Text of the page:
Why do we care about hiccups?
The phenomenon, which has lasted weeks, has sparked interest from people around the world.
By Mary Jane Park
Published February 25, 2007
ST. PETERSBURG — The furor started with a single telephone call.
Rachel Robidoux was worried about her daughter Jennifer Mee. The 15-year-old ninth-grader at Northeast High School had been hiccuping for three weeks straight.
Robidoux called the Times, wondering whether anybody reading the paper might be able to help.
The interest in the story and the determination of people to help Jennifer have translated into nearly 200,000 hits on the Times Web site — www.tampabay.com — and more than 2,000 e-mails and more than 1,000 voice mails to the reporter, most offering home remedies. News assistants have taken hundreds more telephone calls.
Why, with the war in Iraq, property taxes and insurance, and all the Britney Spears and Anna Nicole Smith headlines, would there be such pronounced interest?
The themes are ancient, said Roy Peter Clark, senior scholar at the Poynter Institute for Media Studies, which owns the Times.
People may see Jennifer as a damsel in distress, Clark said.
“I think the culture has a natural sympathy and natural affinity to children, cute animals and young women, especially when they seem to be suffering needlessly.”
There also is an element of mystery in why her spasms won’t go away.
“Given so many other medical advances, how could we not know the cause and remedy for something as mundane as the hiccups?” he said.
“This is one of those things that brings people together,” said Charles A. Colletta Jr., who teaches popular culture at Bowling Green (Ohio) State University. “It’s sort of like folk culture, sitting around and telling stories. This is something that everybody can latch onto. Everybody has an opinion. It’s so universal. Everybody’s had the hiccups.”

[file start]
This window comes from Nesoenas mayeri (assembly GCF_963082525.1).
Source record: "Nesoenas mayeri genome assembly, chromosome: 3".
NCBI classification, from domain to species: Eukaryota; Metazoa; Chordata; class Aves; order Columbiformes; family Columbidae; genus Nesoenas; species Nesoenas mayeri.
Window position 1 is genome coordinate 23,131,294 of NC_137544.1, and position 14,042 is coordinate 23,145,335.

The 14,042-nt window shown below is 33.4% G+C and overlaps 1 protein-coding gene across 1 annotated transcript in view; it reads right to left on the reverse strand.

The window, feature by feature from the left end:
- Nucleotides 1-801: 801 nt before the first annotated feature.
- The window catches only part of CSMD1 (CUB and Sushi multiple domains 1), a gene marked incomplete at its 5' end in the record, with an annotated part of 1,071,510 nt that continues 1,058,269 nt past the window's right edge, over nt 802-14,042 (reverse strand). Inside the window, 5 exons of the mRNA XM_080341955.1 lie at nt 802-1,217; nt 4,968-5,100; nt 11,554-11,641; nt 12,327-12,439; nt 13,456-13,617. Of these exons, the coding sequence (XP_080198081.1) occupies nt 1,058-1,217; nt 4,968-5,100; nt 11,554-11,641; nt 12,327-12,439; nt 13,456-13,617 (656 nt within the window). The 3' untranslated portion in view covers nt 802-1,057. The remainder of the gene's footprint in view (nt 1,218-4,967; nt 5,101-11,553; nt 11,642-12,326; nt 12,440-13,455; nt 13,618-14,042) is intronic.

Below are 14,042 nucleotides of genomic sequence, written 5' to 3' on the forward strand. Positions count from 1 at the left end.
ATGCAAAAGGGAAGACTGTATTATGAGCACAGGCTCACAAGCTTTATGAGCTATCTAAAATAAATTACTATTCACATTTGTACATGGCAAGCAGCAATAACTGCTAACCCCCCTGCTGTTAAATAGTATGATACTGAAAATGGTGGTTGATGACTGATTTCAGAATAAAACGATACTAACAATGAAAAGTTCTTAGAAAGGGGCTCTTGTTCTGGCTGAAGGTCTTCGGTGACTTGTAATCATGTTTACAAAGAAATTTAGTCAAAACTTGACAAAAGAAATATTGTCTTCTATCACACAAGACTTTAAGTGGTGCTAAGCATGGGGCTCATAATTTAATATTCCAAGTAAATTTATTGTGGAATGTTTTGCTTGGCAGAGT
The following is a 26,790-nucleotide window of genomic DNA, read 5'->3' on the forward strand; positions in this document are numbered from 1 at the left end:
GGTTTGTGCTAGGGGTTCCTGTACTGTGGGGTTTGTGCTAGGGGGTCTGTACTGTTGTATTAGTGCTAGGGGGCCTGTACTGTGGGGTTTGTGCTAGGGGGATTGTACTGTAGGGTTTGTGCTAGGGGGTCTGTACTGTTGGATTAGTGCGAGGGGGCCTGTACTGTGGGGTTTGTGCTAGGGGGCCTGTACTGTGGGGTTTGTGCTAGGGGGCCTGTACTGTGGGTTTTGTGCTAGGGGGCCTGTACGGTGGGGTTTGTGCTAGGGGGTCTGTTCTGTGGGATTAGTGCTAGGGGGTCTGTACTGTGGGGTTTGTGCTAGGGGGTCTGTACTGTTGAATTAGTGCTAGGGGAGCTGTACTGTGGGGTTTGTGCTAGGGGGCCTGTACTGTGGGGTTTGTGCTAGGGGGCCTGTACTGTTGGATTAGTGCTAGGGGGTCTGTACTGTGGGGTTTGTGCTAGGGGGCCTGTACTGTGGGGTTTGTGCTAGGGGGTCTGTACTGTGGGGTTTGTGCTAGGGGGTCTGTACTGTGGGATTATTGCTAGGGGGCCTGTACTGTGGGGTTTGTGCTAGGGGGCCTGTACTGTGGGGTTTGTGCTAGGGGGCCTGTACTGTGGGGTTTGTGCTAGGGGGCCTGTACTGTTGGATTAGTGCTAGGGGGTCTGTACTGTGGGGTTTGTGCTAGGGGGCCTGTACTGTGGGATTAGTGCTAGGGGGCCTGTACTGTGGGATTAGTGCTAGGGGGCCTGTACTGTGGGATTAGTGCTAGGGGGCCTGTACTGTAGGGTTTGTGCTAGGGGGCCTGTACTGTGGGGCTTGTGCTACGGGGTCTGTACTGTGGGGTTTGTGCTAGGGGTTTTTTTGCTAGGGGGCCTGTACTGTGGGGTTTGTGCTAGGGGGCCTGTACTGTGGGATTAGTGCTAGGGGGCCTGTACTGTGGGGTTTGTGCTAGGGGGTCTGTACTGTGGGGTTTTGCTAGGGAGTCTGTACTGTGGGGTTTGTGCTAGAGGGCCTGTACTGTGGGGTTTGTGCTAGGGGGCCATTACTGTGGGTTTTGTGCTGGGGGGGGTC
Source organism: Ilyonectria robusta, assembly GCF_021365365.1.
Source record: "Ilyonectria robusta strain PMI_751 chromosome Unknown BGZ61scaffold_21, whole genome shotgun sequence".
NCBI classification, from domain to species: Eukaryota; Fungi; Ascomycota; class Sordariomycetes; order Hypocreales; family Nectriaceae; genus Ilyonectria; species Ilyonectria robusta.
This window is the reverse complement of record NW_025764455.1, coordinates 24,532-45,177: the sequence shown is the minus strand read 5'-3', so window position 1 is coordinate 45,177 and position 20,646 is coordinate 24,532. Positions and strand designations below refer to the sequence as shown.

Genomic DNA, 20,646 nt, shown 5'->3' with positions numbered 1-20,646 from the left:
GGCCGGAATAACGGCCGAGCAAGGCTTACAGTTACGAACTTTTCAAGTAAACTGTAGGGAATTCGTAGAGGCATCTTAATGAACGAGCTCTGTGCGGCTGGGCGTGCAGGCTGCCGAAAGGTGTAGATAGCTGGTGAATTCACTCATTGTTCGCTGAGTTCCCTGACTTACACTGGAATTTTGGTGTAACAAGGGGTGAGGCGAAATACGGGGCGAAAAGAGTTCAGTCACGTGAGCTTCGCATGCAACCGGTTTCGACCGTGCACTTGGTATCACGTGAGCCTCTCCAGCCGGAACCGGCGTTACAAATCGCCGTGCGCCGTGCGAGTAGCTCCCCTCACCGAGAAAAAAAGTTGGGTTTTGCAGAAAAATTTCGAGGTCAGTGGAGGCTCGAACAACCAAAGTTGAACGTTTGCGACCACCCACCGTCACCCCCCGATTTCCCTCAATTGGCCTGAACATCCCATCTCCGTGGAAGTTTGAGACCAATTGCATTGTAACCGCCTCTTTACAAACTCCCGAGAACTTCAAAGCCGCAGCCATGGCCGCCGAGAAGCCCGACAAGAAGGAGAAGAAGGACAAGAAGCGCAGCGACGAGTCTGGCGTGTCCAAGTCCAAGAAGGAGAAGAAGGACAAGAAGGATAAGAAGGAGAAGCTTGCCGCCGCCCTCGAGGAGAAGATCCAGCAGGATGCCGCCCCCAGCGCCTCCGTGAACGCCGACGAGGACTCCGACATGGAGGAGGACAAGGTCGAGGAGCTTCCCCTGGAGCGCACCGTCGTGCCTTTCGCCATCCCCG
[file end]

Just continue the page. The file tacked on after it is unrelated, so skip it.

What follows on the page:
Use of the Internet has created what Clark calls “a democratization of medicine,” in which people often consult online sources before their doctors.
The Drudge Report, a Web site that links to news stories, picked up the Times’ story Tuesday about Jennifer’s experiences on NBC’s Today and another network’s incessant phone calls to her New York hotel and her St. Petersburg home.
That fueled even more interest in the story. On Thursday, traditional mail began arriving at the newspaper from people across the country, while remedy suggestions still keep pouring in via e-mail, voice mail and online.
Jennifer has been to a neurologist and a chiropractor. She’s been on local and national television stations and radio. She even got up at 1 a.m. one day to talk to a British satellite broadcast.
A Today television crew continues to go with her to doctors’ appointments and elsewhere: On Friday afternoon, she and some friends were scheduled to see a specially arranged private showing of the Eddie Murphy movie Norbit at Channelside Cinemas in Tampa. (Her hiccuping might be too disruptive otherwise.)
Jennifer and her family continue to sort through various suggestions sent from throughout the world. Having tried dozens of suggested home remedies, they now think her condition is likely medical.
“At this point, finding an answer is second,” Robidoux said. “Finding a cure is first.”
The media attention has been fun to an extent, but it also has been stressful, she said. Jennifer is tired, and the hiccups make her chest and hips hurt.
“I had no idea, no idea. Not in my wildest dreams would I have ever thought it would have (gone) any further than the St. Petersburg Times,” Robidoux said. “No idea.”
Even Saturday , the story was the lead item on the National Public Radio program Wait Wait … Don’t Tell Me.
Clark, of the Poynter Institute, said it may be time for the story to run its course, at least until Jennifer has recovered.
“If you’re suffering from a natural malady, I’m sure you want to get help,” he said. “Do you really want to get 57 calls from some television station somewhere? Does that make the quality of your life or your family’s life any better? I’m just saying let’s not kill her with kindness.”
Times researcher Cathy Wos contributed to this report.